Evolution Debate in Arkansas (3-18-05)
According to the March
17, 2005, Arkansas Democrat-Gazette, House Bill 2607 died in committee.
The bill, introduced by first-term legislator Mike Martin (R-District
87), would have required the state Department of Education to include
"intelligent design" in its educational frameworks and also
encouraged teachers in the state to include it in their lesson plans.
The bill was referred to the House Rules Committee, for reasons that
are unclear: the committee's hearings on HB 2607 focused on why it
was referred there, and not to the House Education Committee. Martin,
for his part, averred that his intention was not to have schools teach
students that God exists or that evolution is false, but only to "restore
to science the agnostic viewpoint that there could be or could not
be rather than the dogmatism that actually currently exists ... that absolutely precludes the existence
of God." The Democrat-Gazette also quoted Martin as saying that
although he is unsure about evolution, he thinks that it is not necessarily
incompatible with "my strict Christian beliefs, or, quite frankly,
my belief in the inerrancy of Scripture." (3/18/05)
House Bill 2607 was introduced in the Arkansas House of Representatives as a shell bill on March 4, 2005, and amended and engrossed on March 10, 2005. The bill, if enacted would allow the teaching of "intelligent design" as "a parallel to evolutionary theory" in the public schools of Arkansas. If enacted, the bill would require the state Department of Education to include "intelligent design" in its educational frameworks and encourage teachers in the state to include it in their lesson plans. Attempting to immunize itself against a likely challenge to its constitutionality, the bill describes "intelligent design" as not necessarily "attributing the creation of the world or it's [sic] creatures to any god or gods."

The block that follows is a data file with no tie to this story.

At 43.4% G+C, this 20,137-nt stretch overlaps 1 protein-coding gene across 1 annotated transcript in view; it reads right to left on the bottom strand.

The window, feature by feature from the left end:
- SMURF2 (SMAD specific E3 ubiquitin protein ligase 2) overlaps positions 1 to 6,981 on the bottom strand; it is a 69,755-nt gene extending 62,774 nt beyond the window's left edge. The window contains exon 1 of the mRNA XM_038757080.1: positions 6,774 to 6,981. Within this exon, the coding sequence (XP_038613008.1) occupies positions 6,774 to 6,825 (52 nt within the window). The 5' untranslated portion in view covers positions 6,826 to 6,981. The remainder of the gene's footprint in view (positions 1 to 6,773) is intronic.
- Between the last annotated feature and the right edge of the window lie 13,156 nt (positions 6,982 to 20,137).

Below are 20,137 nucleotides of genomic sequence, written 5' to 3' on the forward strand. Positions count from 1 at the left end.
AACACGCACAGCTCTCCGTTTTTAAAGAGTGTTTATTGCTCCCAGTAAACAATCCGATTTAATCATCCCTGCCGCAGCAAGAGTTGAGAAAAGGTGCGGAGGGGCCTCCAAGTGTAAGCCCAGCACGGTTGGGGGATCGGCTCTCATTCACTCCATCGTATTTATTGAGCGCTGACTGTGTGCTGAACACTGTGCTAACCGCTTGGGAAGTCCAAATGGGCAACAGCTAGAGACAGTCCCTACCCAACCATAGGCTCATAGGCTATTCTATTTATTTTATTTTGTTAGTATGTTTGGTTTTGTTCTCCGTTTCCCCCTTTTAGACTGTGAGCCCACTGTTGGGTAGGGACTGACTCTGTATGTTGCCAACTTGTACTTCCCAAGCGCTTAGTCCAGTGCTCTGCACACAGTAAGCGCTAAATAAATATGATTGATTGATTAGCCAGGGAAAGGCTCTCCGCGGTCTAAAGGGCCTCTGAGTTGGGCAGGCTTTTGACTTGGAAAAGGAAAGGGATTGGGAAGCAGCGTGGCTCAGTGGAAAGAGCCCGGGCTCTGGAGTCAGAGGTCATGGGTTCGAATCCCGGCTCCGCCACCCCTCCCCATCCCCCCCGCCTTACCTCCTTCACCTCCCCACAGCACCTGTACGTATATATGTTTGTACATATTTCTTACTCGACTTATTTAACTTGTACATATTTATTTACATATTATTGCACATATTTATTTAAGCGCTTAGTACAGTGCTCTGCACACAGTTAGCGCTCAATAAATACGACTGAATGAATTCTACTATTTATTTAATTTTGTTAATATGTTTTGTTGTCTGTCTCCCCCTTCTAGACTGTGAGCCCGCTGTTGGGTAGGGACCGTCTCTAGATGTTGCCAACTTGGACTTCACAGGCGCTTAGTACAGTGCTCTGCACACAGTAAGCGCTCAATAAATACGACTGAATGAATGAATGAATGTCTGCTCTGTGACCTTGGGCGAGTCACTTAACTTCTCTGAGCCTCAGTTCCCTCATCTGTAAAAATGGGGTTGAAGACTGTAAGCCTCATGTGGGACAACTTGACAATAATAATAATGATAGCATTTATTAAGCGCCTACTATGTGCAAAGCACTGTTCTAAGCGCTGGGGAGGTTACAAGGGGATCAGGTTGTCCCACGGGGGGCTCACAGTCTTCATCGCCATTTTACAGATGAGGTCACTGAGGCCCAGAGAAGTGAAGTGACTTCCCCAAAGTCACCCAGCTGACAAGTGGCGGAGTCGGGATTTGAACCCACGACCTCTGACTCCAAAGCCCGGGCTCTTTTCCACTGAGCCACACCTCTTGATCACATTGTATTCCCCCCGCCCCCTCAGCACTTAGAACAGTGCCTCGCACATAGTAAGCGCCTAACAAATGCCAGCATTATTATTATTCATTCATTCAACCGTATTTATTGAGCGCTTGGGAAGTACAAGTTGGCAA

Rita Sklar, executive director of the American Civil Liberties Union of Arkansas, however, commented, "This is a blatant attempt to push religious dogma into our public schools; I feel confident that the Arkansas legislature will reject it. We all remember the 1981 creationism debacle, and we don't want Arkansas to be a national laughingstock again." The bill also echoes the so-called Santorum language included in the congressional report that accompanied the No Child Left Behind Act of 2001, adding, "The prohibition of teaching alternative scientific theories is the cruelest and most abusive form of censorship because it prevents the very debate necessary for the scientific proof or disproof of competing theory."
The sole sponsor of HB 2607 is Mike Martin (R-District 87), a first-term
Sources: National Center for Science Education, American Institute of Biological Sciences; Arkansas Democrat-Gazette
Contributed by Emily Lehr Wallace, AGI Government Affairs Program
Please send any comments or requests for information to AGI Government Affairs Program.
Last updated on March 18, 2005